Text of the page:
Bay Beach Amusement Park, Green Bay
Bay Beach has been a source of entertainment for more than 100 years. In the early 1890s, in an area already popular for swimming and picnics, developers purchased overgrown land on the bay with the intention of building a resort. By 1900, construction included a hotel, dancehall, bandstand, bathhouses, and a long pier to accommodate excursion boat traffic from downtown. Around 1905, Frederick Rahr (Rahr Brewing) and Frank Murphy purchased the “Bay View Beach” property and started additional development, including a new dance hall, roller rink, roller coaster, carousal, and most notably, the Park’s crown jewel, the 1909 Pavilion building which survives today. Also included was the Park’s first major ride, the steam powered “Shoot the Chutes” modeled after a similar one at Coney Island, where a boat full of thrill seekers hurtled down a 50’ tall ramp and skidded across the waters of the bay. By 1920, the park had fallen into disrepair and was donated to the City of Green Bay (which necessitated the formation of the City Parks Department). Bay Beach Park then became a setting for civic events, including the 1934 appearance by President Franklin Roosevelt for the City’s Tercentennial celebration, and a 1940 performance by the Glenn Miller Orchestra. In the 1940s, the Park had been renting amusement park rides each season, but the 1950s saw a return to permanent rides that remain today, including the Merry-Go-Round and Train (1953), “Big Eli” Ferris Wheel (1955), bumper cars (which were installed in the old roller skating hall in 1959), Magic Mountain Big Slide (1970), Scrambler (1977), Tilt-A-Whirl (1982), Scat (1985), and three kiddie rides purchased from Door County’s Thumb Fun Amusement Park (1998). In the 2010s, the Park reached back to embrace its history. Nearly 75 years after the park’s last roller coaster, and with much fanfare, the ride returned to Bay Beach with the 2010 acquisition and reconstruction of the Zippin’ Pippin’, which has increased annual Park attendance to more than 3 million. In 2011, Leadership Green Bay volunteers researched and erected historical markers for each ride. In 2013, the Friends of Bay Beach was formed to fundraise for the preservation, revitalization, and expansion of the Park for future generations. With the addition of modern rides such as the Sea Dragon (2014), the Bay Beast (2016), the Rockin’ Tug (2016), and the Falling Star (2018), historic Bay Beach Amusement Park is positioned for a strong future.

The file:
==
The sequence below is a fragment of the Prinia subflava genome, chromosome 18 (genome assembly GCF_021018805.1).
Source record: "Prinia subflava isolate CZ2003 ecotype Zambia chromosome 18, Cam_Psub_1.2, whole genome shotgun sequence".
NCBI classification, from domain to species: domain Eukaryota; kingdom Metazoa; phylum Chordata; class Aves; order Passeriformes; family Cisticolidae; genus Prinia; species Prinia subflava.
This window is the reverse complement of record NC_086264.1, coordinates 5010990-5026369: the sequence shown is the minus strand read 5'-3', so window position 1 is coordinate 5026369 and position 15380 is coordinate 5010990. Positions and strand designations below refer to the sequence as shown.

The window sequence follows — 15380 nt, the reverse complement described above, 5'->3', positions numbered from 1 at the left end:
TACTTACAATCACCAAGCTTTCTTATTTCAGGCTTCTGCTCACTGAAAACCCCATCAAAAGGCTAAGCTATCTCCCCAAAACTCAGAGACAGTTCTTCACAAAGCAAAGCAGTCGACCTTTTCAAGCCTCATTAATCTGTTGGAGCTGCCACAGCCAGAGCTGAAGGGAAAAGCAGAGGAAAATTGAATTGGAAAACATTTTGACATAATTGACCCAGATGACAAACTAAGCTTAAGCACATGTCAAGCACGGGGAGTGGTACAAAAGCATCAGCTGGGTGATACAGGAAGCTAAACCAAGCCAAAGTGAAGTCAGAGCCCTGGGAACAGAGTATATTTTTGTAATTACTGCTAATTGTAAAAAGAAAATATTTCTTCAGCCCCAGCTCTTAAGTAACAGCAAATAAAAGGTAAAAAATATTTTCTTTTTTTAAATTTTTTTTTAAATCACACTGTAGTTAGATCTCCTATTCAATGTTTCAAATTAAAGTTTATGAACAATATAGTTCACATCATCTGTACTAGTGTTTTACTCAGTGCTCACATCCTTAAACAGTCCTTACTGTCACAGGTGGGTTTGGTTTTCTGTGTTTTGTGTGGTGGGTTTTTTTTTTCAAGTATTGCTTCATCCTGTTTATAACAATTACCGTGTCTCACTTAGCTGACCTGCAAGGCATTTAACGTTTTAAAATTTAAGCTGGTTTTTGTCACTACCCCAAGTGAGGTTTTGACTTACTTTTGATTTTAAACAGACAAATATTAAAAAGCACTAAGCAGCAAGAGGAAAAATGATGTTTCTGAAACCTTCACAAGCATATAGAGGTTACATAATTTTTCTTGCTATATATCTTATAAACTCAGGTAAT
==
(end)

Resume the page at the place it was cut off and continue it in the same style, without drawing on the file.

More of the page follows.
Preservation (In This Section)